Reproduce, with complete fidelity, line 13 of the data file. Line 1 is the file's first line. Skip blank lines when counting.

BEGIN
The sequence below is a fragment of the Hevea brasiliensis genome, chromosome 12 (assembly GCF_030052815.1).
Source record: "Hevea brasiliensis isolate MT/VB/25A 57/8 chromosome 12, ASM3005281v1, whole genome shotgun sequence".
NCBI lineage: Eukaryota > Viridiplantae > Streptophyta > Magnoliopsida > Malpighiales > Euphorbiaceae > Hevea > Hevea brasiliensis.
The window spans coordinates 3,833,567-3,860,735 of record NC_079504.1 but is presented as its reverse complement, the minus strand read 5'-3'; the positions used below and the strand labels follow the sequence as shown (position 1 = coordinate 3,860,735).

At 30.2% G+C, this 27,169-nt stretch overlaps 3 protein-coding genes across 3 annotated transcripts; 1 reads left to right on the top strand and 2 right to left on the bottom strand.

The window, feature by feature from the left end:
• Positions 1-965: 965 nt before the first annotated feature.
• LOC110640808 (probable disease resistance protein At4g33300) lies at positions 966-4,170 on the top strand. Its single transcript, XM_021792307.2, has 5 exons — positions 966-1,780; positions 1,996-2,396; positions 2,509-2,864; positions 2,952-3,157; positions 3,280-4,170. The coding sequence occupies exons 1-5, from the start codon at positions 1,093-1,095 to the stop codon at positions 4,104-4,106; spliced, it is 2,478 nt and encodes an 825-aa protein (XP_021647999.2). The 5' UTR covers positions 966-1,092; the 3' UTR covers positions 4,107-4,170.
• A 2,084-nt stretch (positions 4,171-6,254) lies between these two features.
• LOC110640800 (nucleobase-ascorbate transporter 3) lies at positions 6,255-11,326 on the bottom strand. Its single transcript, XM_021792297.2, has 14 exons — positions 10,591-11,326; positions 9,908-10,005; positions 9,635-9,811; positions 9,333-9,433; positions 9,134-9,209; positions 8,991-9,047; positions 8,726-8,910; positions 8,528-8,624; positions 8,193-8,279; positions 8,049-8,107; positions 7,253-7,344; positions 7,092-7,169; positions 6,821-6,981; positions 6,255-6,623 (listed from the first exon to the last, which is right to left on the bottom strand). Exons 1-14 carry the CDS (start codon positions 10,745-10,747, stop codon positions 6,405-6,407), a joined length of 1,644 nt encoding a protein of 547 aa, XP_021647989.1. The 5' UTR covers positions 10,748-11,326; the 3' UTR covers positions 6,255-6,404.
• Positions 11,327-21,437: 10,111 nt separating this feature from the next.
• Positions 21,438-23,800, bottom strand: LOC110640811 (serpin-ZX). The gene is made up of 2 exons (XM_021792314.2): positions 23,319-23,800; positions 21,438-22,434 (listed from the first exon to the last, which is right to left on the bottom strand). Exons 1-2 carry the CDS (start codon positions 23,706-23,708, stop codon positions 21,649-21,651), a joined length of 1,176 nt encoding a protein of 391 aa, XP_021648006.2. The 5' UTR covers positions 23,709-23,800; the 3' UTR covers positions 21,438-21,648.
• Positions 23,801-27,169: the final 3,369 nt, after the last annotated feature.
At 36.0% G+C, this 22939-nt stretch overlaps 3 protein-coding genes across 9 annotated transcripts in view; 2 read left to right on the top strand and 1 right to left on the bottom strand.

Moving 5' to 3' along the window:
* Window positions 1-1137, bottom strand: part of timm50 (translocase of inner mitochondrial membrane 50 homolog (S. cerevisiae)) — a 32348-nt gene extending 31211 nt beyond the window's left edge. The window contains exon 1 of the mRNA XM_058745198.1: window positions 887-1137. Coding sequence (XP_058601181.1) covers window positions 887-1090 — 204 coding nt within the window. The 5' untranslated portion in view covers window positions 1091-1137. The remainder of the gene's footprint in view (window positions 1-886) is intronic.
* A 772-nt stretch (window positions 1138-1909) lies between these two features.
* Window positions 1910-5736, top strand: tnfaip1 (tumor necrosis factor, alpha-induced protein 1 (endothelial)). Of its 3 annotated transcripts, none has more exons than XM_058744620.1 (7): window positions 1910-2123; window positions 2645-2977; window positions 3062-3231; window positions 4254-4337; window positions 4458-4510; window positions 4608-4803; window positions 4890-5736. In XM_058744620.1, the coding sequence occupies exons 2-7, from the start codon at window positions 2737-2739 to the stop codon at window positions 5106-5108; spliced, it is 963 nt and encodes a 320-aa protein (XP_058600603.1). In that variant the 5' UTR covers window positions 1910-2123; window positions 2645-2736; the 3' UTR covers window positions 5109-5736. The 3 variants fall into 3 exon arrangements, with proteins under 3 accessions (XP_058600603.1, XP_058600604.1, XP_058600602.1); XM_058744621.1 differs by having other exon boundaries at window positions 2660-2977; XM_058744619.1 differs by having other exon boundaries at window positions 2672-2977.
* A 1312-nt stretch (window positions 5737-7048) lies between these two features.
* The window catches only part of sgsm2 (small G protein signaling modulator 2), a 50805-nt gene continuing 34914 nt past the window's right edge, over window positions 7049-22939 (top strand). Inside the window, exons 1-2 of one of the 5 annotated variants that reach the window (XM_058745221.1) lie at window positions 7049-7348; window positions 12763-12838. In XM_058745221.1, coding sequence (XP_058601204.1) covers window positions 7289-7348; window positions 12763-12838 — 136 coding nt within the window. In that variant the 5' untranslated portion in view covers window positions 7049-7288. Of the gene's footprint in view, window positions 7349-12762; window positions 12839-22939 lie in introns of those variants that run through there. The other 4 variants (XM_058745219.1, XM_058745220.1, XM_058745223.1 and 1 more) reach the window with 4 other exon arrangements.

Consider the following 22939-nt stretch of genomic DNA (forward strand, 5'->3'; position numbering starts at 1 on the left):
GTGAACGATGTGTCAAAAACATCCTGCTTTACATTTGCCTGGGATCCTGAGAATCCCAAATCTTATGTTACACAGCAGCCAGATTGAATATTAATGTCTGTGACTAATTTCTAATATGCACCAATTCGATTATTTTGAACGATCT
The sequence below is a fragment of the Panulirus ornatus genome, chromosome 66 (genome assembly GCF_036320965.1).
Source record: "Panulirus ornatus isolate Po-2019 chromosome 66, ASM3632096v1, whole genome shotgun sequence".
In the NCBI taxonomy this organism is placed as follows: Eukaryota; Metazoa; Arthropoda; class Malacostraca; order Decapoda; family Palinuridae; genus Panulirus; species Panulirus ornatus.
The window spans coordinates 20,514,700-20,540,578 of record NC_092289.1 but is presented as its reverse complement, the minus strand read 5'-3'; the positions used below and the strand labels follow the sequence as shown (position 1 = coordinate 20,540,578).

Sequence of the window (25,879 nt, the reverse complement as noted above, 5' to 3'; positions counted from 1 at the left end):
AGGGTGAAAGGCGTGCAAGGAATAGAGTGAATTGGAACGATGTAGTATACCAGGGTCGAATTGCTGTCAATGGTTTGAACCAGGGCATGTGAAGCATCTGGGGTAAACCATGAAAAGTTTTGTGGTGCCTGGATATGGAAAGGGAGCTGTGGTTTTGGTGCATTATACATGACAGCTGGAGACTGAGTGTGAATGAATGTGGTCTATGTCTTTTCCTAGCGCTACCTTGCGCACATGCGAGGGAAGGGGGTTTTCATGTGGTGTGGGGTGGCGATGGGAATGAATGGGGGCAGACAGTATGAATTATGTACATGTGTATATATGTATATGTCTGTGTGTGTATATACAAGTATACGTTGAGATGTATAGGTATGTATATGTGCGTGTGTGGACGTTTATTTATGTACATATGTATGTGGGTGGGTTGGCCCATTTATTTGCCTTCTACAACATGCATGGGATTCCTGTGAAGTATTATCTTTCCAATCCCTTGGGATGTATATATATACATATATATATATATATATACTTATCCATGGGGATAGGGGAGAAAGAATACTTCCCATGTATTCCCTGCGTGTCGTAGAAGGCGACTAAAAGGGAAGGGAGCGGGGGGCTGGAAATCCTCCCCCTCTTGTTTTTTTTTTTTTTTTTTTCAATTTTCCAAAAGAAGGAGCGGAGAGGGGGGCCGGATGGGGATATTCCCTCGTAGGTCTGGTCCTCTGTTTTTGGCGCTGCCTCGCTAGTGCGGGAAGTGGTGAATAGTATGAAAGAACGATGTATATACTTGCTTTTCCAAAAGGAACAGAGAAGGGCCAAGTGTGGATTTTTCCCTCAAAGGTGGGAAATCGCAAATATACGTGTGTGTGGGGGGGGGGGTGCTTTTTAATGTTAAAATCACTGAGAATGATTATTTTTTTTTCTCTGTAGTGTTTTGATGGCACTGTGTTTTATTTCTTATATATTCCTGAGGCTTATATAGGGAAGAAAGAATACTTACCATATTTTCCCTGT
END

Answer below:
• Positions 23,801-27,169: the final 3,369 nt, after the last annotated feature.